Friday, April 20, 2012

"Our Lady of Blessed Acceleration, Don't Fail Me Now!" Catholics in the Movies

In a recent speech, Bishop Daniel Jenky of Peoria challenged Catholic men to become heroic Catholics. The world will always hate us, Bishop Jenky said, but since the days of the Roman Empire the Church has always survived its enemies. "And in the power of the resurrection," Bishop Jenky exhorted, "the Church will survive the hatred of Hollywood, the malice of the media, and the mendacious wickedness of the abortion industry."
Bishop Jenky is right of course about Hollywood; a lot of people in the entertainment industry have no use for the Catholic Church. Madonna and the Pope, I feel certain, do no exchange Christmas cards.

 Nevertheless, on the whole, Hollywood movies have been remarkably kind to us over the years. In fact, we have seen Catholic culture presented quite respectfully again and again.

In the 1940s, for example, Hollywood turned out three lovely films about American Catholics: Going My Way (1944), starring Bing Crosby and Barry Fitzgerald; The Bells of St. Mary's (1945), starring Bing and Ingrad Bergman; and Come to the Stable, now almost forgotten, starring Loretta Young and Celeste Holm as two French nuns who come to New England to start a children's hospital.  The tennis court scene alone, in which Holm plays a fast-moving game of tennis wearing a chin-to-ankle nun's habit, is well worth seeing.

And then there are the films of John Ford, who was himself a Catholic. Who can forget the church scene in The Quiet Man, in which John Wayne scoops up a handful of holy water and offers it to Maureen O'Hara (whom he is wooing), using the palm of his hand as a font. Wayne is chastised of course.  "And ye playing pitty-patty wid the holy water!", a little Irishman scolds. This is a truly lovely scene, which portrays, I think, Ford's fondness for his faith.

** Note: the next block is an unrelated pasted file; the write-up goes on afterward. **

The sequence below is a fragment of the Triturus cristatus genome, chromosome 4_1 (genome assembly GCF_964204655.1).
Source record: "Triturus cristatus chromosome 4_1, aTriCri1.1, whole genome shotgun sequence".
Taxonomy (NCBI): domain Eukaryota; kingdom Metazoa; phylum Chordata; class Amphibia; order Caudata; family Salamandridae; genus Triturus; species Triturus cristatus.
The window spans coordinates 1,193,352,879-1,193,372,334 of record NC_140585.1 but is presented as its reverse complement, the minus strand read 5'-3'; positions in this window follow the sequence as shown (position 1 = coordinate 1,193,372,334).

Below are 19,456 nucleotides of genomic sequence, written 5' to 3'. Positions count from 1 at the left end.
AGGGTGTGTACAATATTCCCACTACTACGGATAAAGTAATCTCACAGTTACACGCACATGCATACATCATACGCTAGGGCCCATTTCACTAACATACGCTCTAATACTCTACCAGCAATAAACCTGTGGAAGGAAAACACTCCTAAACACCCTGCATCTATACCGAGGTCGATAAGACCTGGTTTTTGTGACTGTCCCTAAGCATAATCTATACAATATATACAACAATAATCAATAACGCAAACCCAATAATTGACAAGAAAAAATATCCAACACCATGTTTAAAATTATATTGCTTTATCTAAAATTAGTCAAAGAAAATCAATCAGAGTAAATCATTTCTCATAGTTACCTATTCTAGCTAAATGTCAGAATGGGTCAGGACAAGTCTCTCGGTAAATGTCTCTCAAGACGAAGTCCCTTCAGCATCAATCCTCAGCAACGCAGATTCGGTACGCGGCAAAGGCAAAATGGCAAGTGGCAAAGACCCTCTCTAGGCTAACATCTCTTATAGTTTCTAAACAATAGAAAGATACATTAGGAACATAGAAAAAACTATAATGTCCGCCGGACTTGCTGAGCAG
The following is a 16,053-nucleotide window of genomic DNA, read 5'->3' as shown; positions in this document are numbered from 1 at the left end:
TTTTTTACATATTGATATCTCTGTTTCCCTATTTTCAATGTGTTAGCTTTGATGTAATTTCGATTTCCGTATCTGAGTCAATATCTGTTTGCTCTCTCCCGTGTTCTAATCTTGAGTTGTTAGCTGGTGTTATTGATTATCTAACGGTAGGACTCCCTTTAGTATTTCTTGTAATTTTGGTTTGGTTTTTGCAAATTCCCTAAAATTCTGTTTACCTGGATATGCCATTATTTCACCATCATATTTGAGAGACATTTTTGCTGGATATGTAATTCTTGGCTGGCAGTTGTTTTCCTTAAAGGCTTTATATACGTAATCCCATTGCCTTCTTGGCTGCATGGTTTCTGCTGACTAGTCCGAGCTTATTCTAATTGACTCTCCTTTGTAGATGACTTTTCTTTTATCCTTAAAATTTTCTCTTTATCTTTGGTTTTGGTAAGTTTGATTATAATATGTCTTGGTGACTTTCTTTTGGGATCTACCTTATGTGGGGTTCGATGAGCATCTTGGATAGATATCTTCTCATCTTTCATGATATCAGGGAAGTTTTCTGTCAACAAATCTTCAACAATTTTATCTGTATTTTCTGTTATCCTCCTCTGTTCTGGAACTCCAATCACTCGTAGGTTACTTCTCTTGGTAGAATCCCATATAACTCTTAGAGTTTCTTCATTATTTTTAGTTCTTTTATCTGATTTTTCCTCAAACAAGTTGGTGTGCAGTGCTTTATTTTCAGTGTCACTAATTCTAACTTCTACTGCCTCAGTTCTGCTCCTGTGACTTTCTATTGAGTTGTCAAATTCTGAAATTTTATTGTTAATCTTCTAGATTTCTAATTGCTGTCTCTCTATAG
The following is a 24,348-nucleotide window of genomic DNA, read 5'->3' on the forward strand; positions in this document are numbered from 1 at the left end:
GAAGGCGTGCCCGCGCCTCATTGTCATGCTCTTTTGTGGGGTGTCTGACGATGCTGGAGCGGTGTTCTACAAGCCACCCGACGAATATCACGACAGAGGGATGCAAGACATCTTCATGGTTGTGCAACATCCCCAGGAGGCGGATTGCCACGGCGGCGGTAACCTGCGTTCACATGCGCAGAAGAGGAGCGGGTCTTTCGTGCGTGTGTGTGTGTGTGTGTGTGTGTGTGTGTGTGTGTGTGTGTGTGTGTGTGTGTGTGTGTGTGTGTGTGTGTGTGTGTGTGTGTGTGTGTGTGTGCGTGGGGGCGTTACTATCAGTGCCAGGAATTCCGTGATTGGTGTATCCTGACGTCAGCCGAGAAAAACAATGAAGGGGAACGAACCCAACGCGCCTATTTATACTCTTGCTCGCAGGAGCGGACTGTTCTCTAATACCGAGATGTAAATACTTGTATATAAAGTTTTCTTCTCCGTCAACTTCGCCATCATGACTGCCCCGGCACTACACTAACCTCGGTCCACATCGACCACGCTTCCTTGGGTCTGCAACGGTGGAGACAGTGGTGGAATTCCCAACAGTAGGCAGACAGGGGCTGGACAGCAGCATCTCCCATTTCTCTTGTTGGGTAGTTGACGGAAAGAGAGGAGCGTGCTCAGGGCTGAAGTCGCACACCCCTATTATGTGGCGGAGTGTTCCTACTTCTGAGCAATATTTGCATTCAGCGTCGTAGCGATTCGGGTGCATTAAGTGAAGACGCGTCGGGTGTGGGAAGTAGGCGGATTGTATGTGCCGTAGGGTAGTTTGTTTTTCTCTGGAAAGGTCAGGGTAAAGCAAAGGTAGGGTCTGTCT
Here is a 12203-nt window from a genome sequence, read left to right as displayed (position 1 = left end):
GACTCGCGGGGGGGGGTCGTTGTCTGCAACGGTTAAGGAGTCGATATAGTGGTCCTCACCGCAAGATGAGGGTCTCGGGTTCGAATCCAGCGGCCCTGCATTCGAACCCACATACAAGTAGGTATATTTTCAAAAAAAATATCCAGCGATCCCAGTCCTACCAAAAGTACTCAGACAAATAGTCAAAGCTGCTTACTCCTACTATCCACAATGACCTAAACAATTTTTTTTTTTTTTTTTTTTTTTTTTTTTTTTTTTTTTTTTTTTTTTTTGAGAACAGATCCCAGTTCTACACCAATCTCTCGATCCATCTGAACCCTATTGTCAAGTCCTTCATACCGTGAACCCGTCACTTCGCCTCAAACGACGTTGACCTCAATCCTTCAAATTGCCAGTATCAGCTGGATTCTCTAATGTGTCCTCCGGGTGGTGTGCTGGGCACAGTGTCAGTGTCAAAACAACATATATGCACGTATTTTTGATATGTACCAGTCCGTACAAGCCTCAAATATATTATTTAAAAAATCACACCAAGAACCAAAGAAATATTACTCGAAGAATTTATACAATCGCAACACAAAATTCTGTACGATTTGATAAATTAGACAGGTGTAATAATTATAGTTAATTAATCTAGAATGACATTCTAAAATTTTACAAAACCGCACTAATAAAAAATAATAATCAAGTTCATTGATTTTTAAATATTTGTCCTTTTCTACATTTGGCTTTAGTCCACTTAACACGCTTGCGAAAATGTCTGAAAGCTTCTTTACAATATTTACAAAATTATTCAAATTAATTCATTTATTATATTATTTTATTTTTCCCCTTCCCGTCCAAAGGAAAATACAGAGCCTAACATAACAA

Recall also John Ford's classic movie, Rio Grande, also starring John Wayne and Maureen O'Hara. In one scene, a troop of U.S. Cavalry, led by Wayne, attacks a band of Indians holed up in an abandoned mission.  The Indians have kidnapped a group of white children and have them stashed inside the mission's adobe Catholic Church.

Victor McLaughlin, playing an Irish cavalry sergeant, storms into the church as part of a rescue team. McLaughlin grabs a small girl by the hand, and the two dash down the church aisle to make their escape. Midway down the aisle, McLaughlin and the child stop, spin around, and genuflect. Then they turn and bolt out the door. What a delightfully sly tribute to our faith!

How about modern American movies--have they turned more hostile to Catholicsm? I don't think so. Anyone who has seen The Godfather will remember the church scene in which Michael Corelone, played by Al Pacino, swears to renounce the devil during his godson's baptism, even while his minions are slaughtering his enemies by the dozen. 

Some might interpret this scene as a portrayal of Catholic cynicism. To my mind, however, the scene is intended to depict Michael Corleone as utterly deprayed, as someone who can participate in a sacred Catholic ceremoney while simultaneously committing the act of murder.

Elwood and Jake: Two nice Catholic boys
My favorite pro-Catholic movie will always be The Blues Brothers, in which Elwood Blues and Joliett Jake Blues are on "a mission from God" to get $5,000 so they can pay the back taxes needed to keep a Catholic orphanage from closing.  For some reason, they draw the enmity of a neo-Nazi cell. One of the Nazis runs a criminal background check on Jake and discovers he has a criminal record. "He's got a record a mile long," he smirkingly tells his superior (played by Henry Gibson). "And--he's Catholic."

In the final scene, Jake and Elwood speed down the freeway, pursued by Illinois Nazis, a vicious country-and-western band, the National Guard, and all the cops in Christendom.  "Our Lady of Blessed Acceleration," Elwood prays, "don't fail me now!"

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